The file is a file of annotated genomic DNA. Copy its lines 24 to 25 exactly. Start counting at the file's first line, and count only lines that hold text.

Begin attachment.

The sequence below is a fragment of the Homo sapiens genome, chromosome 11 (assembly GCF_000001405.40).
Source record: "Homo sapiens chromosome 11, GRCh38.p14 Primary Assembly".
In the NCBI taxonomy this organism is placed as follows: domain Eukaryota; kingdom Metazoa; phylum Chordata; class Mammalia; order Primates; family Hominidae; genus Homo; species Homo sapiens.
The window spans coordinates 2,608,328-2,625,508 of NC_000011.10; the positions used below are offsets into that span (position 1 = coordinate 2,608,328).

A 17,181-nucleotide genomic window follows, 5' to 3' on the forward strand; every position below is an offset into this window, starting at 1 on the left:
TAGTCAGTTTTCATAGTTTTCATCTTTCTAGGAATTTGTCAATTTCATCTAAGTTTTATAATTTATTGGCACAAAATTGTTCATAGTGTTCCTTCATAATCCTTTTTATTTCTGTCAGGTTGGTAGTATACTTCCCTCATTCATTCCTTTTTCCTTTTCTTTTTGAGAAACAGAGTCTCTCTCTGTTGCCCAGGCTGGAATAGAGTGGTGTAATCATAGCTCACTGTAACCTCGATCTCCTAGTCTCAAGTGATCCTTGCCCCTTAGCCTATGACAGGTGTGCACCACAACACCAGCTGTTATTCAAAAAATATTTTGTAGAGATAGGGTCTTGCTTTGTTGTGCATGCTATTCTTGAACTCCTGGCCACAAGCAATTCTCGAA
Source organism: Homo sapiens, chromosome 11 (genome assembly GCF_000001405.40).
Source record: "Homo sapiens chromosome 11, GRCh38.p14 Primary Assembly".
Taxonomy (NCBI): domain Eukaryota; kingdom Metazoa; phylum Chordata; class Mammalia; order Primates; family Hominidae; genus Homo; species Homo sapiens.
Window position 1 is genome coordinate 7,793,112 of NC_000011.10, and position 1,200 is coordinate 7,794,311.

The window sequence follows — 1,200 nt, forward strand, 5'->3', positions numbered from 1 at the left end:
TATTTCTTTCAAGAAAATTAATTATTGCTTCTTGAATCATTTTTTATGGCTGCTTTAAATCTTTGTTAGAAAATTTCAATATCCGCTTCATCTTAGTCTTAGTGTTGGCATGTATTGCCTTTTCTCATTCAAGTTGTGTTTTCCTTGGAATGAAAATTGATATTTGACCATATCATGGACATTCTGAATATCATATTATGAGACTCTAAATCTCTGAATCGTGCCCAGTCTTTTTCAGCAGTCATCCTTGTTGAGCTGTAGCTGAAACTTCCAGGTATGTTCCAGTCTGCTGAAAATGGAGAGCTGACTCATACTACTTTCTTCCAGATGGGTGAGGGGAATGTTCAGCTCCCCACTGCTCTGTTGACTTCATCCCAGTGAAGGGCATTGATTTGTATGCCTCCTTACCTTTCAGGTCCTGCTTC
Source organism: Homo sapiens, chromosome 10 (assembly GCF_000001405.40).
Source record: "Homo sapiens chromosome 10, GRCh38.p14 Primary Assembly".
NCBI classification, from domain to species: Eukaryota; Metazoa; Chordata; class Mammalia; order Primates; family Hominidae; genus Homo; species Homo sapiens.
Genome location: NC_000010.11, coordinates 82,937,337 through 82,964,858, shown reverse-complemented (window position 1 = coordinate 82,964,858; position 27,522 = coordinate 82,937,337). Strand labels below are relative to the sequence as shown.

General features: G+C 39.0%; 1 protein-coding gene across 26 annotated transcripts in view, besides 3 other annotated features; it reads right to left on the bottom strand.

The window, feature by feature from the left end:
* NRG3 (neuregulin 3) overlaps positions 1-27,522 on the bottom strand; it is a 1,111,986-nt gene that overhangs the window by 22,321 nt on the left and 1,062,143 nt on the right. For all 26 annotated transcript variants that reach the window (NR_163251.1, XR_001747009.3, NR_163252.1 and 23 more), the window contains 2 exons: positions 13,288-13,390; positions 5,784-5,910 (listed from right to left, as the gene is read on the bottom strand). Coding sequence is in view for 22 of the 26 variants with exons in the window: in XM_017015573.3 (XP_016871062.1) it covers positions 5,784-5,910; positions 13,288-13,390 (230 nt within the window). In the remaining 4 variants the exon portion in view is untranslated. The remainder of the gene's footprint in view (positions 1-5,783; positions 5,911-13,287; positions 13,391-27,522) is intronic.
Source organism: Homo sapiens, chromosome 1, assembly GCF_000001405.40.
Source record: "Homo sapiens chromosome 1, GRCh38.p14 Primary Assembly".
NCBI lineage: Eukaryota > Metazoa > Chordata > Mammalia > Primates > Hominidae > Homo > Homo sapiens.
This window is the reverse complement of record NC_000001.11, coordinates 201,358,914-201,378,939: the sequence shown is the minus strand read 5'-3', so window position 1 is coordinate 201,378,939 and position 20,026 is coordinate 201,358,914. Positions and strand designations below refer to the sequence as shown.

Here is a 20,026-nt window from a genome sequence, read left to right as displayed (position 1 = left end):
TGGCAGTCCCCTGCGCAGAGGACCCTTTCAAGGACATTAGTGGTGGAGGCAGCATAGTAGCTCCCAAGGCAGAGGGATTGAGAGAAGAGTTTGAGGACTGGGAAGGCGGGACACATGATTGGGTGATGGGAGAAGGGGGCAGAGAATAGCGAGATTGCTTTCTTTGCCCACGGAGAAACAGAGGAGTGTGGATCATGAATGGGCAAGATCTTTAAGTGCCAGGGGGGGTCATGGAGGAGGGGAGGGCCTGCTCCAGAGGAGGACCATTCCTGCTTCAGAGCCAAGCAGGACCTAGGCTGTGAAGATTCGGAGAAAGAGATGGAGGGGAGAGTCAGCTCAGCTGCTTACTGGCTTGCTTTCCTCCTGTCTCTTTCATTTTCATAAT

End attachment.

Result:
Here is a 20,026-nt window from a genome sequence, read left to right as displayed (position 1 = left end):
TGGCAGTCCCCTGCGCAGAGGACCCTTTCAAGGACATTAGTGGTGGAGGCAGCATAGTAGCTCCCAAGGCAGAGGGATTGAGAGAAGAGTTTGAGGACTGGGAAGGCGGGACACATGATTGGGTGATGGGAGAAGGGGGCAGAGAATAGCGAGATTGCTTTCTTTGCCCACGGAGAAACAGAGGAGTGTGGATCATGAATGGGCAAGATCTTTAAGTGCCAGGGGGGGTCATGGAGGAGGGGAGGGCCTGCTCCAGAGGAGGACCATTCCTGCTTCAGAGCCAAGCAGGACCTAGGCTGTGAAGATTCGGAGAAAGAGATGGAGGGGAGAGTCAGCTCAGCTGCTTACTGGCTTGCTTTCCTCCTGTCTCTTTCATTTTCATAAT